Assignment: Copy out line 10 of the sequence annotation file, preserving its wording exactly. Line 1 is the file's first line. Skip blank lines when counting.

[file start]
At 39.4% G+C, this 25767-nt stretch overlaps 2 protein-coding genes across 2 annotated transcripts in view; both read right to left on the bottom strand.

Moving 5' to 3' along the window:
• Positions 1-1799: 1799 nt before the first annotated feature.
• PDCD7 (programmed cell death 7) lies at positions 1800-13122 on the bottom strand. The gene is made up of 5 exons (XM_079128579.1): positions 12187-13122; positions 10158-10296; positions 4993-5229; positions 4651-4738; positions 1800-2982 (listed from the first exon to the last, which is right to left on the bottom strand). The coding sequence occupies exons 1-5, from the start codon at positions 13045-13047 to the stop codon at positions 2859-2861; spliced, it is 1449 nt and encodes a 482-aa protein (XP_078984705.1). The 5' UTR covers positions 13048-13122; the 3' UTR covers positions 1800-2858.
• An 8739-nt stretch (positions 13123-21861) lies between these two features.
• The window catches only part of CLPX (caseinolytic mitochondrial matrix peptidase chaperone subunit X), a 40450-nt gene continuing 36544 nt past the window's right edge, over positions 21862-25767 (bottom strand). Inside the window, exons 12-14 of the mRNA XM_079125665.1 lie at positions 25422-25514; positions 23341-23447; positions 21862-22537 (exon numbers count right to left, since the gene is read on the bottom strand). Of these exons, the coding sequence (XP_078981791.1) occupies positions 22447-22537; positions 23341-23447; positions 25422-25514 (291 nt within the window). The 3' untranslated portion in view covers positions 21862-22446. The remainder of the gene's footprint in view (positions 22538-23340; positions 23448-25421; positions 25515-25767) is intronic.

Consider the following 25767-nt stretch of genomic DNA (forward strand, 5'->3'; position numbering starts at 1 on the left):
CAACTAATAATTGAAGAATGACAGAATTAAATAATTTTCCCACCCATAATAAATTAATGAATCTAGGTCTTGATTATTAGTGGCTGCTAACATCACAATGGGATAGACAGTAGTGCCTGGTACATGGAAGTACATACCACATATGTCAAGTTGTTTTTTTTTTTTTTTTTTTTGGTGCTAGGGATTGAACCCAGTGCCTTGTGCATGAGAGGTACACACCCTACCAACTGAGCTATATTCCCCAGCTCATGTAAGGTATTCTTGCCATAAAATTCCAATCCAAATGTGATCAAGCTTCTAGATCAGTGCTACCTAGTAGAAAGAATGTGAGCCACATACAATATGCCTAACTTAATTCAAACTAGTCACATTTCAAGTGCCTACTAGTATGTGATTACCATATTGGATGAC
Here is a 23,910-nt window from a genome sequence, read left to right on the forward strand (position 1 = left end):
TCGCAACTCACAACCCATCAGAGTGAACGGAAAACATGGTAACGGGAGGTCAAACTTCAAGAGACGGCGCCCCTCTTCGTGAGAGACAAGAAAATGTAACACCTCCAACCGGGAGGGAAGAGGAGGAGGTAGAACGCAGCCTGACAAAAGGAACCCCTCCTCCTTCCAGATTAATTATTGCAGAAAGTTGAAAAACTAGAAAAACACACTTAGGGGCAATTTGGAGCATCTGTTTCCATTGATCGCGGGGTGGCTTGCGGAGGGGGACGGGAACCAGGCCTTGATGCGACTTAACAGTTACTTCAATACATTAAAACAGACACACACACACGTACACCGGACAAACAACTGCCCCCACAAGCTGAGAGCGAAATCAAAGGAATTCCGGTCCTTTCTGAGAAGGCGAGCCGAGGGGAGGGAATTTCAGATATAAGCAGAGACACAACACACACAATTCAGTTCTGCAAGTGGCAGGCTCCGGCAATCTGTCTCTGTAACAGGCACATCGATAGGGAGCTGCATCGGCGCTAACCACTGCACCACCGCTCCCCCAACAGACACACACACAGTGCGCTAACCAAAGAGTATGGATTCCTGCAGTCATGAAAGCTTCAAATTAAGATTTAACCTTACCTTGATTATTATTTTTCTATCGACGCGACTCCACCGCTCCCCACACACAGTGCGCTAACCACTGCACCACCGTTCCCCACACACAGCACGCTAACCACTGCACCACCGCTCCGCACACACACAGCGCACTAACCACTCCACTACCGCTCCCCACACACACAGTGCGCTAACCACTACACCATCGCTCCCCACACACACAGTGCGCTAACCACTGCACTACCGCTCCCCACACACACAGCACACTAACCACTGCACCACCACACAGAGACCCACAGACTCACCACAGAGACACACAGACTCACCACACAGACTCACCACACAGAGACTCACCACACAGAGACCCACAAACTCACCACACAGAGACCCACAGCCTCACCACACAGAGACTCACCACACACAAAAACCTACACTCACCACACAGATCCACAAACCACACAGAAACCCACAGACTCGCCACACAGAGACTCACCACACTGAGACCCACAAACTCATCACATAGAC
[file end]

TCGCAACTCACAACCCATCAGAGTGAACGGAAAACATGGTAACGGGAGGTCAAACTTCAAGAGACGGCGCCCCTCTTCGTGAGAGACAAGAAAATGTAACACCTCCAACCGGGAGGGAAGAGGAGGAGGTAGAACGCAGCCTGACAAAAGGAACCCCTCCTCCTTCCAGATTAATTATTGCAGAAAGTTGAAAAACTAGAAAAACACACTTAGGGGCAATTTGGAGCATCTGTTTCCATTGATCGCGGGGTGGCTTGCGGAGGGGGACGGGAACCAGGCCTTGATGCGACTTAACAGTTACTTCAATACATTAAAACAGACACACACACACGTACACCGGACAAACAACTGCCCCCACAAGCTGAGAGCGAAATCAAAGGAATTCCGGTCCTTTCTGAGAAGGCGAGCCGAGGGGAGGGAATTTCAGATATAAGCAGAGACACAACACACACAATTCAGTTCTGCAAGTGGCAGGCTCCGGCAATCTGTCTCTGTAACAGGCACATCGATAGGGAGCTGCATCGGCGCTAACCACTGCACCACCGCTCCCCCAACAGACACACACACAGTGCGCTAACCAAAGAGTATGGATTCCTGCAGTCATGAAAGCTTCAAATTAAGATTTAACCTTACCTTGATTATTATTTTTCTATCGACGCGACTCCACCGCTCCCCACACACAGTGCGCTAACCACTGCACCACCGTTCCCCACACACAGCACGCTAACCACTGCACCACCGCTCCGCACACACACAGCGCACTAACCACTCCACTACCGCTCCCCACACACACAGTGCGCTAACCACTACACCATCGCTCCCCACACACACAGTGCGCTAACCACTGCACTACCGCTCCCCACACACACAGCACACTAACCACTGCACCACCACACAGAGACCCACAGACTCACCACAGAGACACACAGACTCACCACACAGACTCACCACACAGAGACTCACCACACAGAGACCCACAAACTCACCACACAGAGACCCACAGCCTCACCACACAGAGACTCACCACACACAAAAACCTACACTCACCACACAGATCCACAAACCACACAGAAACCCACAGACTCGCCACACAGAGACTCACCACACTGAGACCCACAAACTCATCACATAGAC